Spiritual addictions can be similar. Further, I'd say there are some spiritual diseases that are more contagious than the common cold.
Have you ever had a friend who could never say a nice word about anything or anyone? In every good gift and every happy day, THIS friend was sure to find the gloomy dark cloud. Rather, this friend was YOUR gloomy dark cloud. You may have found yourself laughing off her behavior at first and trying to cheer her up, but soon you started to notice the kernel of truth in some of what she was saying. Then you started to join in with the fault finding. Before long, you weren't laughing at your friend, you were joining in with the cynicism and criticisms solving the worlds problems together with righteous indignation!
I confess to you. I've been the critic, and I've been the friend sucked in by the critic.
Gripe addiction is rampant in our culture. Watch any sitcom or listen to any news commentary, and you will hear it. You'll hear it in PTA meetings as parent's criticize teachers. You'll hear it in doctor's waiting rooms as eager patients complain about the wait time. You'll hear it in the check-out line in Walmart as customers complain about the slow checkers and question the checker's intelligence (True story. That one I heard last week.) Everyone seems to think they are experts in everything, and everyone is a critic. We laugh it off. We take it as a joke after all. That checker deserves my criticism! Go to college!
Beyond our culture, gripe addiction runs rampant in our churches. We hear a lovely sermon, sing lovely songs, head out to lunch and pick apart the minister, laugh about the boredom of bible class, accuse the elders of inaction, and throw the worship leader under the bus all while smiling and eating spaghetti. We are allowed to do that right? As long as we pray before the meal and bless everyone's heart, we can criticize the church family that work for us, right? Right?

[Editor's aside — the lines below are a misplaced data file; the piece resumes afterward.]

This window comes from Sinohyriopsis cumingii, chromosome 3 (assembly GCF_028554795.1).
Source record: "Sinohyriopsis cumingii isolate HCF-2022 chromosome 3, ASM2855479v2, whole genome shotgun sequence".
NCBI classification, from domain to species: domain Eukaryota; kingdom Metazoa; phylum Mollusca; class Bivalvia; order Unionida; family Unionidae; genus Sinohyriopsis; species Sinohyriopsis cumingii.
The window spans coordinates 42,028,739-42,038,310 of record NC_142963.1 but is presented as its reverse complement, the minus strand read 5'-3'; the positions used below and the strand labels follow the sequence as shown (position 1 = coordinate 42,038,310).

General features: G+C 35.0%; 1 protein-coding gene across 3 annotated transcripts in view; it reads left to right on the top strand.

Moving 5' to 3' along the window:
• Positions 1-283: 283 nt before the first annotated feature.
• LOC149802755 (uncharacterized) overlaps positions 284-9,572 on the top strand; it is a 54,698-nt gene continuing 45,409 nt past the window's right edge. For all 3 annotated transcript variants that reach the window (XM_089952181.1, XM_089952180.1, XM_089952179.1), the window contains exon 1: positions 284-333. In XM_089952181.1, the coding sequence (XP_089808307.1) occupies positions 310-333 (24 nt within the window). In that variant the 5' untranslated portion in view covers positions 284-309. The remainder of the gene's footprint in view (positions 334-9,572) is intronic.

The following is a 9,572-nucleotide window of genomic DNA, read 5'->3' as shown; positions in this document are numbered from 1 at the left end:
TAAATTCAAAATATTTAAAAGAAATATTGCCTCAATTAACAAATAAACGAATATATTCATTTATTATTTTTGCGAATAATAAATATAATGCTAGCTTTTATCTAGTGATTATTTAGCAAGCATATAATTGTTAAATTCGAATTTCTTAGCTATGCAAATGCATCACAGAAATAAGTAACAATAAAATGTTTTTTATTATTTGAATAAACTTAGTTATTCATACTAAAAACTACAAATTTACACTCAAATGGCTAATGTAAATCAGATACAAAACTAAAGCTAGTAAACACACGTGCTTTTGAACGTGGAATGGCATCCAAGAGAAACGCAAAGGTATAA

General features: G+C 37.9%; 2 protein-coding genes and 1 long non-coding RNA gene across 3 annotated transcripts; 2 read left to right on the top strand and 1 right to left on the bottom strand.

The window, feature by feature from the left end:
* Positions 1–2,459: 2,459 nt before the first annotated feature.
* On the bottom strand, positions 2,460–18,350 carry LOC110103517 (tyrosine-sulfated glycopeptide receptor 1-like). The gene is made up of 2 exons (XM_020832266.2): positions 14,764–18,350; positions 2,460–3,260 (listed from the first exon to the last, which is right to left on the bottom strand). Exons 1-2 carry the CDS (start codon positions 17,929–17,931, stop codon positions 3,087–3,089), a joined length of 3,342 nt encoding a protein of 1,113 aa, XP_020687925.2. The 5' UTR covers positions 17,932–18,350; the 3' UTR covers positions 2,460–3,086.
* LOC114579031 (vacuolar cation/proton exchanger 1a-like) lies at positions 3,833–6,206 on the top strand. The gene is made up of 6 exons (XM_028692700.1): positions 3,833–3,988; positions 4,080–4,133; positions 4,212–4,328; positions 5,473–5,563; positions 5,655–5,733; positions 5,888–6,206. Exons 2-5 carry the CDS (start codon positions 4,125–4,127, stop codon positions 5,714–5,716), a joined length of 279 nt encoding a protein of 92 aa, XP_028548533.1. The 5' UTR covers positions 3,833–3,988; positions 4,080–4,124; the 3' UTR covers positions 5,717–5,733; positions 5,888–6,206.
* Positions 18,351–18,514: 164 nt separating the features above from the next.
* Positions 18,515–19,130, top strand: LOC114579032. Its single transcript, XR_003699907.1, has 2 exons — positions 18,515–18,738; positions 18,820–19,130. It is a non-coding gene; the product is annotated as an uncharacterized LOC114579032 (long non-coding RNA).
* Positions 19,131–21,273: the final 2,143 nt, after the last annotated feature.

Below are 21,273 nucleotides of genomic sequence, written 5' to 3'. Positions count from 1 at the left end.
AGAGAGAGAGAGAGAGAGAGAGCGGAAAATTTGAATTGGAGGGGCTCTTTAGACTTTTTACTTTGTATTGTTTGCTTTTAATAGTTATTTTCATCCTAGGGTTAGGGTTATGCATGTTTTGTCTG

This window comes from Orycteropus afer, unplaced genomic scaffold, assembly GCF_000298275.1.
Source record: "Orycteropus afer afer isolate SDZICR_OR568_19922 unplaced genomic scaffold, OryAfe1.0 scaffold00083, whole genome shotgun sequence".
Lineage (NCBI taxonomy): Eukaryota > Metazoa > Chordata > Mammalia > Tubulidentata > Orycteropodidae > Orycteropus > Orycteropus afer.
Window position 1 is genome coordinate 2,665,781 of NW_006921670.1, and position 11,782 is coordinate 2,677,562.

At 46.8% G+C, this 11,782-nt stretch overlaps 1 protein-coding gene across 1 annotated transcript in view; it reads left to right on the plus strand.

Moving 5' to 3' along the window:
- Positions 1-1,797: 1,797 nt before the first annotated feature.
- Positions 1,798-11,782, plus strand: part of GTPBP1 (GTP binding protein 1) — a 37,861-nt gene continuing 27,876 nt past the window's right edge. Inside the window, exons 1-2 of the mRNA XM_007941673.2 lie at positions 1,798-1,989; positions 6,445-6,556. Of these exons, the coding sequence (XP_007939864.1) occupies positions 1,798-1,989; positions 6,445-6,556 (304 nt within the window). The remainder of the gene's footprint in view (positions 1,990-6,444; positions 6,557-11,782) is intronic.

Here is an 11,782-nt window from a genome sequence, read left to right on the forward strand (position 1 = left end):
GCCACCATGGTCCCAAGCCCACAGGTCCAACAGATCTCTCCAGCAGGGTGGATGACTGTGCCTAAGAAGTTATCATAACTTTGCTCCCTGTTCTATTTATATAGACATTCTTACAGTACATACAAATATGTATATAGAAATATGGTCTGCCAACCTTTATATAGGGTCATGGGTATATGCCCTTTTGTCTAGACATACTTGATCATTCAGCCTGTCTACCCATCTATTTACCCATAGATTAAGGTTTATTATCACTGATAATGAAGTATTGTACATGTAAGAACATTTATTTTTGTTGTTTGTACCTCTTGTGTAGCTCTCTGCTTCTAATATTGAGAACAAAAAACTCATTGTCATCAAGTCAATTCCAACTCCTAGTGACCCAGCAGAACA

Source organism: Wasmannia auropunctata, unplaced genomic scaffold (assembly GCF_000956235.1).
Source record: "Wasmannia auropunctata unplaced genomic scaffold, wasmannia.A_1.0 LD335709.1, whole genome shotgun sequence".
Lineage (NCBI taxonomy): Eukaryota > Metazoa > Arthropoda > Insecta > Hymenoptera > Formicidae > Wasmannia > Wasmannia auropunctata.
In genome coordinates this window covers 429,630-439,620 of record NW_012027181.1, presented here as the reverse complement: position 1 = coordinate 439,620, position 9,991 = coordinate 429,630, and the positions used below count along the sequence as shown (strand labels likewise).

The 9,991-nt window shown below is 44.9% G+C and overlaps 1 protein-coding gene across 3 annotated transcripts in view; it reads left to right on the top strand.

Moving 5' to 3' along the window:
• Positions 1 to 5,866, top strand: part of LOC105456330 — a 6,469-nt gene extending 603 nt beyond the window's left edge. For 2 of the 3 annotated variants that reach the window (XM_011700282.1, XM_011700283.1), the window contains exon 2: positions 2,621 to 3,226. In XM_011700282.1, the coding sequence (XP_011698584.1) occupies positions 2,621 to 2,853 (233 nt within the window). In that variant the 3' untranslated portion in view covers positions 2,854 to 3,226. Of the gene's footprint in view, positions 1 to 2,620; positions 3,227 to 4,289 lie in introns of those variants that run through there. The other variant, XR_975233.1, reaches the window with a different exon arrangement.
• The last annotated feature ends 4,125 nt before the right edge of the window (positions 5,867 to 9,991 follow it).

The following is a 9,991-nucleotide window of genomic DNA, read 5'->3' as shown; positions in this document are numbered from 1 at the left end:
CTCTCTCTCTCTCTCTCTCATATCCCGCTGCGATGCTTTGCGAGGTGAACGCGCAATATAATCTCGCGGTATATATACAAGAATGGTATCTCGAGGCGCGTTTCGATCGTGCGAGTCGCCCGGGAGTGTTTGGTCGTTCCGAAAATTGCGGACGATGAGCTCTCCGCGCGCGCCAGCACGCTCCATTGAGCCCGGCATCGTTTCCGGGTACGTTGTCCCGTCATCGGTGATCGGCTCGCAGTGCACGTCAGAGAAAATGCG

When I first realized that I had a gripe addiction, it was when I noticed my children complaining all the time about everything. When your nine-year old becomes a self-proclaimed expert on how a math lesson should and should not be performed, there must be a problem. Does your nine year old already have a teaching certificate? Mine does not.
Gripe addiction comes on slowly. You may be justified in your opinion. You may be right on target with you opinion. I'd even go as far to say that you should share that opinion...with the person who it concerns not the lunch table and not repeatedly to whomever will listen.
Gripe addiction is a fun addiction. When we complain and gripe, it gives us a false sense of control and makes us feel superior. We like this feeling especially if we are right! It takes the focus off of our own inadequacy and insecurities and puts the spotlight on someone else's. Then, we begin to justify our own behaviors, our right to gripe. (You see, I know all this because I'm an expert.)
Typically, gripe addictions begin with rightness. They begin when something truly bad happens, and we are justified in our complaints. From my perspective, this happens in churches a lot. Typically, churches who go through rough times have a hard time pulling out of the valley and getting back to the mountain because so many become addicted to the complaining. I believe this is why churches experience rebound ministries or have ministries dry up entirely. Sometimes we get so accustomed to something being wrong we don't know how to behave when something goes right!
I am on a mission, and I hope you will join me. A year ago I left a habit of cynicism behind and little by little God has helped me let go of that snare (Though, it's still a struggle). Tonight, I hope you'll join me and wave good-bye to gripe addiction. If a Negative Nancy comes your way, acknowledge the complaint, direct her to whom she should share the complaint, and then share a blessing in your life with her. Finally...
"Let your conversation be always full of grace, seasoned with salt, so that you may know how to answer everyone." Colossians 4:6